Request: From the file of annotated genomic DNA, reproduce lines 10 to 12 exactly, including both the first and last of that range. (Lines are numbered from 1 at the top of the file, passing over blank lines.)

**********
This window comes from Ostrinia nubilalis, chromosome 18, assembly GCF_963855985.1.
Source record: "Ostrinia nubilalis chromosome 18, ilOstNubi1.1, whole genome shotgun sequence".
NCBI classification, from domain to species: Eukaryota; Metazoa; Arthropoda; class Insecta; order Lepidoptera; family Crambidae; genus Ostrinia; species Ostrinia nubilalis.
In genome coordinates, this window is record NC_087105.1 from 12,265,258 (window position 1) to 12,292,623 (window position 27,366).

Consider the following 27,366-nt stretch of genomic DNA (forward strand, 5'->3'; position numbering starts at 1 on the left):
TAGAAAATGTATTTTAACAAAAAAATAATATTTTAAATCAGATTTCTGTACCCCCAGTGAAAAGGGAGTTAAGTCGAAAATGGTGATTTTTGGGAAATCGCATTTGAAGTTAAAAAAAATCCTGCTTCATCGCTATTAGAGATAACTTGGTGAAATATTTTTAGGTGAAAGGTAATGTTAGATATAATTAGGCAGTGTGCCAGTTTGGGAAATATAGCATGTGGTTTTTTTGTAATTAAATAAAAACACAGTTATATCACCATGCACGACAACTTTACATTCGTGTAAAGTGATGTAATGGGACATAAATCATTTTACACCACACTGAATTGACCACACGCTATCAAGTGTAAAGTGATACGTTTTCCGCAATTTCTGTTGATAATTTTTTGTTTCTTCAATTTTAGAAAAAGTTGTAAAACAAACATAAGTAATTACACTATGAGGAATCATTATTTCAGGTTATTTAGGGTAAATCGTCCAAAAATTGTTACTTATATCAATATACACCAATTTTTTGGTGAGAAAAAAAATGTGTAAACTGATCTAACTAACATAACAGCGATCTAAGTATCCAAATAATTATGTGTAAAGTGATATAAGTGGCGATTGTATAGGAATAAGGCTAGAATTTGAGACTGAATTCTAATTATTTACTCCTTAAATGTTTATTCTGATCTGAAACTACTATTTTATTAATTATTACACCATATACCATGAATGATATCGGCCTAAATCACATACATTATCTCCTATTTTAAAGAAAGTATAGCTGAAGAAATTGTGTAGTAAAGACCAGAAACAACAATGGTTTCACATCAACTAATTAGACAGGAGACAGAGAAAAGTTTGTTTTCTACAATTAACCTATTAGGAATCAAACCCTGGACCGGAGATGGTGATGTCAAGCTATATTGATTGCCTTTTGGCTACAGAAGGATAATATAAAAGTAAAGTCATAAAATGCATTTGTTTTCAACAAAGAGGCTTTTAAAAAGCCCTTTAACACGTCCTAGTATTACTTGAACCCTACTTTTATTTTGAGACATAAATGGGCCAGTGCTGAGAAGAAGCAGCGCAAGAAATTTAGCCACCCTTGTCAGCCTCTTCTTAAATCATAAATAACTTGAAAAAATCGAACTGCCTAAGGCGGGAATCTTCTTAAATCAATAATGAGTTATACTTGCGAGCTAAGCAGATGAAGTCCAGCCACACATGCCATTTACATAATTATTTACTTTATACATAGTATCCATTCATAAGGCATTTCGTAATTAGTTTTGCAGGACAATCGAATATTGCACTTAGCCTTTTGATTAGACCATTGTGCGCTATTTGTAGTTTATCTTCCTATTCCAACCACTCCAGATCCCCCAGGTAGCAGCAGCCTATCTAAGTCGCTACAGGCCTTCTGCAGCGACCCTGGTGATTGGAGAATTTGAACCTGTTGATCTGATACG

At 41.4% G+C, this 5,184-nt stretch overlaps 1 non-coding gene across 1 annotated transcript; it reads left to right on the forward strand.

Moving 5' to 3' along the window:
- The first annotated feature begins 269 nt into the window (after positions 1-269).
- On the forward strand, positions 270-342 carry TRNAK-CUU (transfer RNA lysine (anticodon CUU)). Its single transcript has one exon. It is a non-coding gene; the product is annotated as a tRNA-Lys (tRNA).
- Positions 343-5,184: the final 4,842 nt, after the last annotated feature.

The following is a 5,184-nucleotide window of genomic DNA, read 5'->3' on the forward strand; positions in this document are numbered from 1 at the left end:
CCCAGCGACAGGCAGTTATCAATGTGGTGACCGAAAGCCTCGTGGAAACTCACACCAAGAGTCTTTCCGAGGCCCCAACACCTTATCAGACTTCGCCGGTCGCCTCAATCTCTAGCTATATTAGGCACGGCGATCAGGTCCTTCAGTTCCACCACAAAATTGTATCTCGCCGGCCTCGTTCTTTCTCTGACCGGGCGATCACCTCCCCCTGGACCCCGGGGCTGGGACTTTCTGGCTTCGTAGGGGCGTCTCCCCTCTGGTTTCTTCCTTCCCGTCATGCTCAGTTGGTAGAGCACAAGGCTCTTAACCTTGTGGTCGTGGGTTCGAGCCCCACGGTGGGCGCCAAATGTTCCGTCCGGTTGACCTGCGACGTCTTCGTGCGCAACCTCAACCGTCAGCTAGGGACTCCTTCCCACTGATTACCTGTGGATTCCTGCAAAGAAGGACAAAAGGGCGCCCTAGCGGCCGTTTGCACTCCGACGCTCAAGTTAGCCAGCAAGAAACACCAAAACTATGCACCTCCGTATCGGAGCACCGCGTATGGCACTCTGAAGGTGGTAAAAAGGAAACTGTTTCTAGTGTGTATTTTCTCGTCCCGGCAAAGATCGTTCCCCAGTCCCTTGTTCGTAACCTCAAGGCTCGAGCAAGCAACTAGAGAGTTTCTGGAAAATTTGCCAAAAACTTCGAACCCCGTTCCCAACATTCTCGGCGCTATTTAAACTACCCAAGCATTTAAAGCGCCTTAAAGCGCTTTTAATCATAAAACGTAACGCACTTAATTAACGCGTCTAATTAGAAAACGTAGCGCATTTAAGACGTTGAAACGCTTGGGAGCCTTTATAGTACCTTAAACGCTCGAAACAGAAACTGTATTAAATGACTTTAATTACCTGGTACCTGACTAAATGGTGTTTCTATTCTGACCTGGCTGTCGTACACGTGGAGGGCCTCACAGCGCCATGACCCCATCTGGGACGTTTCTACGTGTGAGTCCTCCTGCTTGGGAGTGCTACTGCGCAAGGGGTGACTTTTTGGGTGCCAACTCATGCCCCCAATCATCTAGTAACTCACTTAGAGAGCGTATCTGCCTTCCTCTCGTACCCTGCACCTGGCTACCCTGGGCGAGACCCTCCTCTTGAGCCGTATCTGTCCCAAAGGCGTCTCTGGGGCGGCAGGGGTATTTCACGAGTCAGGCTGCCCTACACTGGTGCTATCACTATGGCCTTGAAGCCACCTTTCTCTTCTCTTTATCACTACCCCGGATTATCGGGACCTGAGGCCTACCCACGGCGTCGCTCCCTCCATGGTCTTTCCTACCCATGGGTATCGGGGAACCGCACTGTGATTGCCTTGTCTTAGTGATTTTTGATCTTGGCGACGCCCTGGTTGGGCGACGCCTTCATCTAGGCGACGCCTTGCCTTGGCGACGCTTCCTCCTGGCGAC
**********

- On the forward strand, positions 270-342 carry TRNAK-CUU (transfer RNA lysine (anticodon CUU)). Its single transcript has one exon. It is a non-coding gene; the product is annotated as a tRNA-Lys (tRNA).
- Positions 343-5,184: the final 4,842 nt, after the last annotated feature.

The following is a 5,184-nucleotide window of genomic DNA, read 5'->3' on the forward strand; positions in this document are numbered from 1 at the left end: